Home Equity, Equity Loans and Line of credit
Equity is the difference between how much the home is worth and how much you owe on the mortgage in other words the current market value of a home minus any outstanding mortgage balance or liens. Home equity is the amount of ownership that has been built up by the holder of the mortgage through payments and appreciation. Typically, residential property is bought through a mortgage, which is then paid off over a number of years. After the mortgage has been fully repaid, the property then belongs to the mortgagor, namely the buyer.
Let's say you buy a house for $200,000. You make a down payment of $20,000 and borrow $180,000. The day you buy the house, your equity is the same as the down payment -- $20,000: $200,000 (home's purchase price) - $180,000 (amount owed) = $20,000 (equity).
House purchase price: $200,000
Amount borrowed: -$180,000
Down payment/equity: $20,000
Fast-forward five years. You have been making your monthly payments faithfully, and have paid down $15,000 of the mortgage debt, so you owe $165,000. During the same time, the value of the house has increased. Now it is worth $300,000. The $100,000 increase in value raises your equity by $100,000. Your equity is now $135,000: $300,000 (home's current appraised value) - $165,000 (amount owed) = $135,000 (equity).
Five years later
Amount borrowed: $180,000
Principal paid: -$15,000
Amount owed: $165,000
House's appraised value: $300,000
Amount owed: -$165,000
Home equity loan
A home equity loan or line of credit is a second mortgage that lets you turn equity into cash, allowing you to spend it on home improvements, debt consolidation, college education or other expenses.
Equity loans and lines of credit...
There are two types of home equity debt: home equity loans and home equity lines of credit, also known as HELOCs. Both are sometimes referred to as second mortgages, because they are secured by your property, just like the original, or primary, mortgage.
Home equity loans and lines of credit usually are repaid in a shorter period than first mortgages. Most commonly, mortgages are set up to be repaid over 30 years. Equity loans and lines of credit often have a repayment period of 15 years, although it might be as short as five and as long as 30 years.
Home equity loan
A home equity loan is a one-time lump sum that is paid off over a set amount of time, with a fixed interest rate and the same payments each month. Once you get the money, you cannot borrow further from the loan.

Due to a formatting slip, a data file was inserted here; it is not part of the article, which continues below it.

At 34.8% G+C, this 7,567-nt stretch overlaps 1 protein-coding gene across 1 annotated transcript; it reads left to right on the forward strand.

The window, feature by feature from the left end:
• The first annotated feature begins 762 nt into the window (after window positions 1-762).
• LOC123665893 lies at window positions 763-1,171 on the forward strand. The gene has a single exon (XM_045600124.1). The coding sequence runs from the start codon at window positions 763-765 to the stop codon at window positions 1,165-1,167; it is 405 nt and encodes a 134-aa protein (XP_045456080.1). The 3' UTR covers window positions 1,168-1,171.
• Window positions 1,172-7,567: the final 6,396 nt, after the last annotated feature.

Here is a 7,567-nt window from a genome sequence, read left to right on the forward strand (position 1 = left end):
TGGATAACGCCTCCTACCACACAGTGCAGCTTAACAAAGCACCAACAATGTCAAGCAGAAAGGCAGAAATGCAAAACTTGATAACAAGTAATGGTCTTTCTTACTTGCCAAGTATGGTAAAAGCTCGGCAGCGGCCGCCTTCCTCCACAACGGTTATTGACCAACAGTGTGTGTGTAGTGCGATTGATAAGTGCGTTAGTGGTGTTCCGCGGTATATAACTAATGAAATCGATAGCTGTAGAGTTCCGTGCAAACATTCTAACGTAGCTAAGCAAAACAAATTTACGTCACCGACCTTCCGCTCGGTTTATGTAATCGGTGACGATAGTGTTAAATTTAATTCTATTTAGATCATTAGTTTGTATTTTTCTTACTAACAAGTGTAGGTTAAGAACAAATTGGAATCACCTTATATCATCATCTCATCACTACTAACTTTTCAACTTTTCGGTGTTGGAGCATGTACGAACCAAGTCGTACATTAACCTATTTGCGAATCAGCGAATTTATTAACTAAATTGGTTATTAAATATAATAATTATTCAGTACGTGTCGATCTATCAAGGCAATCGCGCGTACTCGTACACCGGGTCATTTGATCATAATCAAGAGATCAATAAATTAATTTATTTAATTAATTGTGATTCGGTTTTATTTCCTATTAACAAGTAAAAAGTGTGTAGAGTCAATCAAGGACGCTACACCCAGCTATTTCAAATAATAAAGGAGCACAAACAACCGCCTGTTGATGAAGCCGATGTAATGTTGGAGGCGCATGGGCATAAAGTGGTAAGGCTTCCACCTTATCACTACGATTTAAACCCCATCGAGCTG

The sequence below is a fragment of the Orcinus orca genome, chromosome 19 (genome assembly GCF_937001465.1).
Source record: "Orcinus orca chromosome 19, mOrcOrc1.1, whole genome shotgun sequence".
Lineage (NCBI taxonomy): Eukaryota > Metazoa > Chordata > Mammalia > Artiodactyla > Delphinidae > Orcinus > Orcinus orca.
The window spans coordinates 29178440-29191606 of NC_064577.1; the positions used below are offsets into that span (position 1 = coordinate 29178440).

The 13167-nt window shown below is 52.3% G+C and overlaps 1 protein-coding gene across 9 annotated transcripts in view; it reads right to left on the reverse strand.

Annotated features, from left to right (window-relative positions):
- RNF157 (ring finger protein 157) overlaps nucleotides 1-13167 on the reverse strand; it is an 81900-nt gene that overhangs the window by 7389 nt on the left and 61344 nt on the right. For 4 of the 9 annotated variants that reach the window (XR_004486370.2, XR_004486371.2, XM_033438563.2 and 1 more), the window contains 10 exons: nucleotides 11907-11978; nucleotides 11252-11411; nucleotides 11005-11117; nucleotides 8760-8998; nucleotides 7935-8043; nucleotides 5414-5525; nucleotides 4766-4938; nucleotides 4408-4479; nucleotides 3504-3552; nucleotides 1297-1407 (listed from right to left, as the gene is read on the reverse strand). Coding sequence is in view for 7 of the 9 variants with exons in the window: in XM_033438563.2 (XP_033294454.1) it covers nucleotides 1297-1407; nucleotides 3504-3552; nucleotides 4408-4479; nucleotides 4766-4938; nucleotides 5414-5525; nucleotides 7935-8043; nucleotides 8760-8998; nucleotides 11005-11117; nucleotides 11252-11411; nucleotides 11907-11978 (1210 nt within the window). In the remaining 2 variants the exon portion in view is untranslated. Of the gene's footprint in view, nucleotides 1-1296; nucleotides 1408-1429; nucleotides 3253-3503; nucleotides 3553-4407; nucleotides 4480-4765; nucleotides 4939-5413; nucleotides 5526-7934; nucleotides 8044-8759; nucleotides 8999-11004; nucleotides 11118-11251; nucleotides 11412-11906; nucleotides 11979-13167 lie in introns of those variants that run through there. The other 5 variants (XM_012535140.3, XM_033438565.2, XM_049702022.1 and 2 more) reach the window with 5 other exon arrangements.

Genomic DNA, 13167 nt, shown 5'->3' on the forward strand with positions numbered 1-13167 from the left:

Home equity line of credit
A home equity line of credit, or HELOC, works more like a credit card because it has a revolving balance. A home equity line of credit is defined as getting a loan by using the home’s equity as collateral. A HELOC allows you to borrow up to a certain amount for the life of the loan, a time limit set by the lender. During that time, you can withdraw money as you need it. As you pay off the principal, you can use the credit again, like a credit card.
Let's say you have a $20,000 line of credit. You borrow $10,000 to pay for home improvements. At that point, you owe the $10,000 you borrowed, and you have $10,000 remaining in your credit line, meaning that you could borrow another $10,000.
Instead of borrowing more from the line of credit, you pay back $5,000. At this point, you still owe $5,000, and you have $15,000 in available credit.
Line of credit: $20,000
Amount borrowed: -$10,000
Available credit line: $10,000
Amount paid back: +$5,000
Available credit line: $15,000
A HELOC gives you more flexibility than a fixed-rate home equity loan. It also is possible to remain in debt with a home equity loan, paying only interest and not paying down principal.
A line of credit has a variable interest rate that fluctuates over the life of the loan. Payments vary depending on the interest rate, the amount owed and whether the credit line is in the draw period or the repayment period.
The equity line's draw period refers to the number of years over which you will repay this equity line of credit. The draw period often is five or 10 years, and the repayment period typically is 10 or 15 years. Each lender can set its own draw and repayment periods. Lenders have been known to have draw periods of nine years, six months. A line of credit is accessed by check, credit card or electronic transfer ordered by phone. Lenders often require you to take an initial advance when you set up the loan, withdraw a minimum amount each time you dip into it and keep a minimum amount outstanding.
The repayment period is a period when new borrowing cannot take place, and the balance must be repaid over the remaining life of the loan typically over 20 years. The repayment period, expressed in years, begins after the 'advance' period has ended. Usually, you will be required to make payments of principle and interest in order to retire the line of credit.
With either a home equity loan or a line of credit, you have to pay off the balance when you sell the house.